Kento Momota (桃田賢斗)

Discussion in 'Japan Professional Players' started by zimmerman, Nov 12, 2012.

  1. Cheung

    Cheung Moderator

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    A) Correct the fracture. Then,

    B) Should be a small metal plate and screws that fix the fracture so that it doesn’t move.
     
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  2. visor

    visor Regular Member

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    Yes, with mesh implant of either titanium or polyethylene.

    Yes, it seems 2 weeks wait initially is beneficial to allow swelling to subside and hopefully resolve itself, as most cases do not require surgery.

    But... the problem is that the fracture was initially overlooked. And had it been diagnosed initially from day 1, Momota should have ***not even travelled by air***, or even something ***simple as blowing his nose!*** So, hopefully there's no long term sequellae in his delayed diagnosis.

    Even more so, I'm more concerned about the likelihood of traumatic brain injury that he may have suffered. I just hope that Momota doesn't just "tough it out" (like any male athlete would) in the meanwhile as he probably had with his undetected infraorbital fracture and vertical diplopia that was not detected until he actually went to play on court! His medical team has to proactively look for and ask him for symptoms of TBI (headache, nausea, dizziness, fatigue, forgetfulness, fogginess etc) because he doesn't know to look for them and he may minimize them thinking that the coaches won't allow him to return to training if he's still suffering from symptoms.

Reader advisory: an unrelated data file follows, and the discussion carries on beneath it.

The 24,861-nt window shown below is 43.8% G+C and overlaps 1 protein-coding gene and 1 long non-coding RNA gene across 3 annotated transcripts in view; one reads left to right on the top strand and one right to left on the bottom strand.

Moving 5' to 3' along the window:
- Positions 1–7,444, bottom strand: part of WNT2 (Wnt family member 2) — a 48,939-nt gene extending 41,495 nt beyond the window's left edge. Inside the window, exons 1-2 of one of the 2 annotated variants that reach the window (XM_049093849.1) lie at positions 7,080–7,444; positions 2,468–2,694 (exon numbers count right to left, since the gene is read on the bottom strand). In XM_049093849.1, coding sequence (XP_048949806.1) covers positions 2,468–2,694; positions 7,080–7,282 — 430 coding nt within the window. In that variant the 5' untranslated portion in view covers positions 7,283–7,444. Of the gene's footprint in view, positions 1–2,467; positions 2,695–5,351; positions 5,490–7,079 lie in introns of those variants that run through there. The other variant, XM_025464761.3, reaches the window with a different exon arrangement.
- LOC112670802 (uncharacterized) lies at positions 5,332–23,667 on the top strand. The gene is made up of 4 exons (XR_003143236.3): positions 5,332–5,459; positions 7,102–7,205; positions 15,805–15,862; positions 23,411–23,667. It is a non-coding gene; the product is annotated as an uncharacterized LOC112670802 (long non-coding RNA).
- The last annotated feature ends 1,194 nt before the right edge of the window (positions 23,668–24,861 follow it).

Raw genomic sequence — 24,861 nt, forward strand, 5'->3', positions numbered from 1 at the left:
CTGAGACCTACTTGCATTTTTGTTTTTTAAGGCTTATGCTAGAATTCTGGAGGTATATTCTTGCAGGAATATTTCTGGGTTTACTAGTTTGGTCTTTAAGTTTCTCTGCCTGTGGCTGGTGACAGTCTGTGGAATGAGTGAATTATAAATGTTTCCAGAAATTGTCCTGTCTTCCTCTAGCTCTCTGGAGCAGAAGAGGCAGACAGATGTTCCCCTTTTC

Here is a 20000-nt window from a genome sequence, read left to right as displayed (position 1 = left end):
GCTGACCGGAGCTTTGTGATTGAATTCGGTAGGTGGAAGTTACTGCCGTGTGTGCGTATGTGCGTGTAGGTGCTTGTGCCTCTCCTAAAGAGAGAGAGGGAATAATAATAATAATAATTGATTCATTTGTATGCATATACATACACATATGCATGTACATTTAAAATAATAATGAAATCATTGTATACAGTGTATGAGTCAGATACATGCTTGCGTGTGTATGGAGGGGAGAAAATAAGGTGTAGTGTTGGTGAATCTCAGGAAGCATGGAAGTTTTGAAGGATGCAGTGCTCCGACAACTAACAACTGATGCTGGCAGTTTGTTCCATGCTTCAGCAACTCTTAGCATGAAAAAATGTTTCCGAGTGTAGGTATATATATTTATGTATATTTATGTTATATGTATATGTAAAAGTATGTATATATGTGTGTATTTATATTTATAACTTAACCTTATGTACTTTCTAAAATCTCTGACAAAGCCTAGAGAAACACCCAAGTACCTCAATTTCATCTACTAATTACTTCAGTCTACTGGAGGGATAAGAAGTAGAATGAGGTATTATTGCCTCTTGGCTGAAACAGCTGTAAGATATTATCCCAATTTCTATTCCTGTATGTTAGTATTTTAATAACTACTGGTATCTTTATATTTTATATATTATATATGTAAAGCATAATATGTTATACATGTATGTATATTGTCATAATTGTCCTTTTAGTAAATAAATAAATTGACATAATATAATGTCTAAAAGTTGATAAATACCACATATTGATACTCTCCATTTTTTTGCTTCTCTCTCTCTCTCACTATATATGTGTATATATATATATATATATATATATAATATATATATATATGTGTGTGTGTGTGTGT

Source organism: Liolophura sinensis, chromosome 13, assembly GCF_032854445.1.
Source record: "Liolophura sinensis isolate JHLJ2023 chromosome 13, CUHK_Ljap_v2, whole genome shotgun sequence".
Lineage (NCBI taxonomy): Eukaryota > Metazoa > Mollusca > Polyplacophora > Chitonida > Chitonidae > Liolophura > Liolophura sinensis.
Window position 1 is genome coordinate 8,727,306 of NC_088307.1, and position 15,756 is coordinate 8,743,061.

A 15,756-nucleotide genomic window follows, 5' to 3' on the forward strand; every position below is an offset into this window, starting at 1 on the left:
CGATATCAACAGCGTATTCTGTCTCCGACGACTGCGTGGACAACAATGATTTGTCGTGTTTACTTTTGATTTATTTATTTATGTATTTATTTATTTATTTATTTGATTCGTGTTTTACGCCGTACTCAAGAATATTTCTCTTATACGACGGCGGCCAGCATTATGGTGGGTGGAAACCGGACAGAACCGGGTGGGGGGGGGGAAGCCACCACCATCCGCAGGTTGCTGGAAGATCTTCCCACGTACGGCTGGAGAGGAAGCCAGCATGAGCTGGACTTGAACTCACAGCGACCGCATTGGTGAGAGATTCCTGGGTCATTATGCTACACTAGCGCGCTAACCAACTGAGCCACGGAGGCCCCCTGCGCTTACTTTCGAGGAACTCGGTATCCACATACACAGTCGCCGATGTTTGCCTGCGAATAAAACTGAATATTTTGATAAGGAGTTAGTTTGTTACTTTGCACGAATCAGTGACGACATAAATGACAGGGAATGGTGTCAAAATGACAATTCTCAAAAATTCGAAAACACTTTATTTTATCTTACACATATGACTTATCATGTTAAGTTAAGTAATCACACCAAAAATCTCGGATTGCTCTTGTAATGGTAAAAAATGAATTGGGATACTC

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    #6402 visor, Feb 9, 2020
    Last edited: Feb 9, 2020
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  3. kurako

    kurako Regular Member

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    Hmmm... but at the same time, irrespective of whether the fracture was overlooked or not, I don't think that leaving him in Malaysia was ever regarded as a viable option.

    The whole run of events strikes me as odd.

    1) Initially, the Malaysian medical team diagnosed Momota as having fractured his nose and right maxillary sinus.